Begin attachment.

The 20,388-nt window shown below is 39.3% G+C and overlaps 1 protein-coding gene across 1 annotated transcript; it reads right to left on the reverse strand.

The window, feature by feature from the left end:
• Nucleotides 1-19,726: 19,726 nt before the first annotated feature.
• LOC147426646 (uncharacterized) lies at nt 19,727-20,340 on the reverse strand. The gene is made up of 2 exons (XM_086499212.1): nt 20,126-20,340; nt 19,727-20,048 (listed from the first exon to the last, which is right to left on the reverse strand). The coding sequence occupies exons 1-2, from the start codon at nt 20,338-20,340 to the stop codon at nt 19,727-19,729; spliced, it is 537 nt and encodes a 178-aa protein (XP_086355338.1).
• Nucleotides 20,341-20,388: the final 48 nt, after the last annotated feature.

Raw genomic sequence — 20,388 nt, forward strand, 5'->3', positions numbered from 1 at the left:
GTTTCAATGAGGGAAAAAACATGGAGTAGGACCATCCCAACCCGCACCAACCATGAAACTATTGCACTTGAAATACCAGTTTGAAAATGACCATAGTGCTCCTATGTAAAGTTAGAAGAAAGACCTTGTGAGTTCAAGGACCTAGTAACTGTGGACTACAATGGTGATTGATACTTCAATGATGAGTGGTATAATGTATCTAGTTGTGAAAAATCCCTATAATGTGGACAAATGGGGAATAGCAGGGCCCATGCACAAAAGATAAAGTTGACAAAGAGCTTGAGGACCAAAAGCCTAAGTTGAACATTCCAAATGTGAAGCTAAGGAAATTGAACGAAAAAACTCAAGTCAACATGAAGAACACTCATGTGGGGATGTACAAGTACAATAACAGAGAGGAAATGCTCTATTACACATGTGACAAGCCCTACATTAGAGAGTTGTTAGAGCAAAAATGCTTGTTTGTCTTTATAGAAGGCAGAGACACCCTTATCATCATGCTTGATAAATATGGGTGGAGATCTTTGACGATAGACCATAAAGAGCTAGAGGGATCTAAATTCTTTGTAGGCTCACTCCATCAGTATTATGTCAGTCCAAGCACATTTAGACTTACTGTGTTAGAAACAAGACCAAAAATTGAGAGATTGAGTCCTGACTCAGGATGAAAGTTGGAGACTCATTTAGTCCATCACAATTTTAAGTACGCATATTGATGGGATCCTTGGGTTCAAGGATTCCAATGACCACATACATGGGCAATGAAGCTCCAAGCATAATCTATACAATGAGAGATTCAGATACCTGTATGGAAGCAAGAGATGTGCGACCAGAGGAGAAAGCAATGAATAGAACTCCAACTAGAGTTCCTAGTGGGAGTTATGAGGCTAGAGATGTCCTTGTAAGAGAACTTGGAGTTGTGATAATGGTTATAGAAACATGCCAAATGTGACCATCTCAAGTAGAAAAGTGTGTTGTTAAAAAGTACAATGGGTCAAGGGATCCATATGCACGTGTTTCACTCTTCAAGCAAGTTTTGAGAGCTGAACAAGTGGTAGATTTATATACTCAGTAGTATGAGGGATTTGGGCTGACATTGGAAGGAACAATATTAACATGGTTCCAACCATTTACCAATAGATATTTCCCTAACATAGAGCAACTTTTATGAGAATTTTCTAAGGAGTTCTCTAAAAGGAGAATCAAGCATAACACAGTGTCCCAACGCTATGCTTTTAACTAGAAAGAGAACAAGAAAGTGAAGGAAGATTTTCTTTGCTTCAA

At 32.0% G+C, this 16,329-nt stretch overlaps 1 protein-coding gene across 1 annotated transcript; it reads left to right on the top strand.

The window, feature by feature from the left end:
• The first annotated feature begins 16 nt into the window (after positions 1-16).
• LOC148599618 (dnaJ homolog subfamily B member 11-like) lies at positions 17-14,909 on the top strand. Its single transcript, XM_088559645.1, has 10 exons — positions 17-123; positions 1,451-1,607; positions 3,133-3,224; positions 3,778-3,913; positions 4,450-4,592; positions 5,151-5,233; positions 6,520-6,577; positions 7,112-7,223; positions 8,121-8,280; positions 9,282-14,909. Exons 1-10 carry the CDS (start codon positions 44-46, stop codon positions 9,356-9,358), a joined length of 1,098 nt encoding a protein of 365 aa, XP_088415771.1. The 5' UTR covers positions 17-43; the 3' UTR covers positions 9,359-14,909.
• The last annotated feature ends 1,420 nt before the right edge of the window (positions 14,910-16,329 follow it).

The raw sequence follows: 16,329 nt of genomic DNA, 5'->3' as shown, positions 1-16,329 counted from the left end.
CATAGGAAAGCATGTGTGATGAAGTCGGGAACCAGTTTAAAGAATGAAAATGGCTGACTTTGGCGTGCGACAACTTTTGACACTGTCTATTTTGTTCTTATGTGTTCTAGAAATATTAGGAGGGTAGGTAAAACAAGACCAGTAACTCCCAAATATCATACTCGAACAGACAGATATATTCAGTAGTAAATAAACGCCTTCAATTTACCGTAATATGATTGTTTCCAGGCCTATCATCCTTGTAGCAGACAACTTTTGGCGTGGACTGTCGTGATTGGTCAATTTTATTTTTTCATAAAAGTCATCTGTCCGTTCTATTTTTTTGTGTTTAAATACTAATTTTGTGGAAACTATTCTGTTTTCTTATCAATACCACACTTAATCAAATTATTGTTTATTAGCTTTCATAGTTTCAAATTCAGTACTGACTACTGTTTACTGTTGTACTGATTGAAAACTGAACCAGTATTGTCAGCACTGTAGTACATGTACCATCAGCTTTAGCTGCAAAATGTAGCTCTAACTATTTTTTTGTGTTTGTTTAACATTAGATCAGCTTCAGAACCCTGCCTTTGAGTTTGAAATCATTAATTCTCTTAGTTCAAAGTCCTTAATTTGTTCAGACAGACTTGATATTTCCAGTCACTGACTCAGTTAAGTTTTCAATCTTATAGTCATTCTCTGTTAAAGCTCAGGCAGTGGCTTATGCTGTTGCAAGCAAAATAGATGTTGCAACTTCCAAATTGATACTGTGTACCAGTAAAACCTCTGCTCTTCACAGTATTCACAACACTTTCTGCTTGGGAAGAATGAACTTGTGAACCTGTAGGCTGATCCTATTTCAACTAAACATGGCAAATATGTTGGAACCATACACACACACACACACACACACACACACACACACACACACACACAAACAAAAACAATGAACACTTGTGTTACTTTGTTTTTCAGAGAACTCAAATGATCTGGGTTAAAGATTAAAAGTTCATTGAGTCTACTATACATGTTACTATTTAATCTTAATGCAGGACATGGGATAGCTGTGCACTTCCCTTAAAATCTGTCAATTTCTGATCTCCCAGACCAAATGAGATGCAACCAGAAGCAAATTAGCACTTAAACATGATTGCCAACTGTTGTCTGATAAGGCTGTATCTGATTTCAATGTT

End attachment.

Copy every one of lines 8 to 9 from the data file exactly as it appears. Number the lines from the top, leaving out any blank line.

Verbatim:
At 32.0% G+C, this 16,329-nt stretch overlaps 1 protein-coding gene across 1 annotated transcript; it reads left to right on the top strand.

The window, feature by feature from the left end: